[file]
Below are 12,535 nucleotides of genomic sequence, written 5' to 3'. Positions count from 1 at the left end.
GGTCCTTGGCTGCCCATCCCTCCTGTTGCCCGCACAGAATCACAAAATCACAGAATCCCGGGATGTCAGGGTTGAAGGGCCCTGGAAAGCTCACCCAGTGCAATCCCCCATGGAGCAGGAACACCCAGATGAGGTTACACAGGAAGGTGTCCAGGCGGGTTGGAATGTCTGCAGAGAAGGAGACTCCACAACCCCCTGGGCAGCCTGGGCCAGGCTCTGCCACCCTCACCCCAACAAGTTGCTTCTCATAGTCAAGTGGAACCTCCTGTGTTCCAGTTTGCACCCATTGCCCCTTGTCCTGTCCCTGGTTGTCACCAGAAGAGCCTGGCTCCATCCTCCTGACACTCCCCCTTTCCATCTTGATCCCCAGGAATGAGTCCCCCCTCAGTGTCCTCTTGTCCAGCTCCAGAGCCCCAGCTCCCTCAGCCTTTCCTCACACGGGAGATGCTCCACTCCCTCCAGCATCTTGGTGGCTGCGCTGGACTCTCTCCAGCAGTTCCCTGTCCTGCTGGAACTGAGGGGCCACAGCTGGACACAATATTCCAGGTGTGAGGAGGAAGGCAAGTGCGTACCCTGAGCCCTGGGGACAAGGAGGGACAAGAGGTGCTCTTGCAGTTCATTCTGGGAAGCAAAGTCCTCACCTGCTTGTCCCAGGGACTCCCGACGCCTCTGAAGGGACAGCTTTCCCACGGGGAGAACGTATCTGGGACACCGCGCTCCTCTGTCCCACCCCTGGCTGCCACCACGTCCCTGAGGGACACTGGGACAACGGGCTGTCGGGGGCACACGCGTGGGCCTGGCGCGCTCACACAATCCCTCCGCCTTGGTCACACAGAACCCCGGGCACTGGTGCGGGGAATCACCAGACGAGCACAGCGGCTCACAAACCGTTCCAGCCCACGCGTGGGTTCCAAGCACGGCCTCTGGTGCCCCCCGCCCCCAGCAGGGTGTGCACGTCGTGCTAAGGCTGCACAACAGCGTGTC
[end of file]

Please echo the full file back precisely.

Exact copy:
Below are 12,535 nucleotides of genomic sequence, written 5' to 3'. Positions count from 1 at the left end.
GGTCCTTGGCTGCCCATCCCTCCTGTTGCCCGCACAGAATCACAAAATCACAGAATCCCGGGATGTCAGGGTTGAAGGGCCCTGGAAAGCTCACCCAGTGCAATCCCCCATGGAGCAGGAACACCCAGATGAGGTTACACAGGAAGGTGTCCAGGCGGGTTGGAATGTCTGCAGAGAAGGAGACTCCACAACCCCCTGGGCAGCCTGGGCCAGGCTCTGCCACCCTCACCCCAACAAGTTGCTTCTCATAGTCAAGTGGAACCTCCTGTGTTCCAGTTTGCACCCATTGCCCCTTGTCCTGTCCCTGGTTGTCACCAGAAGAGCCTGGCTCCATCCTCCTGACACTCCCCCTTTCCATCTTGATCCCCAGGAATGAGTCCCCCCTCAGTGTCCTCTTGTCCAGCTCCAGAGCCCCAGCTCCCTCAGCCTTTCCTCACACGGGAGATGCTCCACTCCCTCCAGCATCTTGGTGGCTGCGCTGGACTCTCTCCAGCAGTTCCCTGTCCTGCTGGAACTGAGGGGCCACAGCTGGACACAATATTCCAGGTGTGAGGAGGAAGGCAAGTGCGTACCCTGAGCCCTGGGGACAAGGAGGGACAAGAGGTGCTCTTGCAGTTCATTCTGGGAAGCAAAGTCCTCACCTGCTTGTCCCAGGGACTCCCGACGCCTCTGAAGGGACAGCTTTCCCACGGGGAGAACGTATCTGGGACACCGCGCTCCTCTGTCCCACCCCTGGCTGCCACCACGTCCCTGAGGGACACTGGGACAACGGGCTGTCGGGGGCACACGCGTGGGCCTGGCGCGCTCACACAATCCCTCCGCCTTGGTCACACAGAACCCCGGGCACTGGTGCGGGGAATCACCAGACGAGCACAGCGGCTCACAAACCGTTCCAGCCCACGCGTGGGTTCCAAGCACGGCCTCTGGTGCCCCCCGCCCCCAGCAGGGTGTGCACGTCGTGCTAAGGCTGCACAACAGCGTGTC